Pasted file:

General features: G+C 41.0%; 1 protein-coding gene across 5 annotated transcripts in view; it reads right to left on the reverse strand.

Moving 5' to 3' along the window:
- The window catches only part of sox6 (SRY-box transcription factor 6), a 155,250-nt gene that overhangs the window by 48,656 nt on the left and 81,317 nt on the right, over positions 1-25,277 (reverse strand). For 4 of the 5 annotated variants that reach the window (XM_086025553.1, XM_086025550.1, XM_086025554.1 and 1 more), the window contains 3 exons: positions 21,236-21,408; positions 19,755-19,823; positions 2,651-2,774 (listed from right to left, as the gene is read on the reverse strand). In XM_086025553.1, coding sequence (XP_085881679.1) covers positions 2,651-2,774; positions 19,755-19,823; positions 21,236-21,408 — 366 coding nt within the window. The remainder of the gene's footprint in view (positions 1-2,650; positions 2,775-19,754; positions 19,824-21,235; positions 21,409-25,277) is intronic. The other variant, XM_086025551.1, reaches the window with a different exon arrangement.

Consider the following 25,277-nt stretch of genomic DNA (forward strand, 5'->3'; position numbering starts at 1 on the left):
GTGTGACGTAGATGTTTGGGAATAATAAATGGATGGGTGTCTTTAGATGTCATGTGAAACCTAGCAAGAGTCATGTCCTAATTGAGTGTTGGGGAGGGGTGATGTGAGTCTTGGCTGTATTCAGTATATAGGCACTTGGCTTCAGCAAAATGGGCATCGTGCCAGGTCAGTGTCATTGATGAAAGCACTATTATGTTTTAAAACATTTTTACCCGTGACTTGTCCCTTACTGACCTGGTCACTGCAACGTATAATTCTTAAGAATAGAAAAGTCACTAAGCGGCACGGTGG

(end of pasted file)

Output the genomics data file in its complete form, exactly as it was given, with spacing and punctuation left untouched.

General features: G+C 41.0%; 1 protein-coding gene across 5 annotated transcripts in view; it reads right to left on the reverse strand.

Moving 5' to 3' along the window:
- The window catches only part of sox6 (SRY-box transcription factor 6), a 155,250-nt gene that overhangs the window by 48,656 nt on the left and 81,317 nt on the right, over positions 1-25,277 (reverse strand). For 4 of the 5 annotated variants that reach the window (XM_086025553.1, XM_086025550.1, XM_086025554.1 and 1 more), the window contains 3 exons: positions 21,236-21,408; positions 19,755-19,823; positions 2,651-2,774 (listed from right to left, as the gene is read on the reverse strand). In XM_086025553.1, coding sequence (XP_085881679.1) covers positions 2,651-2,774; positions 19,755-19,823; positions 21,236-21,408 — 366 coding nt within the window. The remainder of the gene's footprint in view (positions 1-2,650; positions 2,775-19,754; positions 19,824-21,235; positions 21,409-25,277) is intronic. The other variant, XM_086025551.1, reaches the window with a different exon arrangement.

Consider the following 25,277-nt stretch of genomic DNA (forward strand, 5'->3'; position numbering starts at 1 on the left):
GTGTGACGTAGATGTTTGGGAATAATAAATGGATGGGTGTCTTTAGATGTCATGTGAAACCTAGCAAGAGTCATGTCCTAATTGAGTGTTGGGGAGGGGTGATGTGAGTCTTGGCTGTATTCAGTATATAGGCACTTGGCTTCAGCAAAATGGGCATCGTGCCAGGTCAGTGTCATTGATGAAAGCACTATTATGTTTTAAAACATTTTTACCCGTGACTTGTCCCTTACTGACCTGGTCACTGCAACGTATAATTCTTAAGAATAGAAAAGTCACTAAGCGGCACGGTGG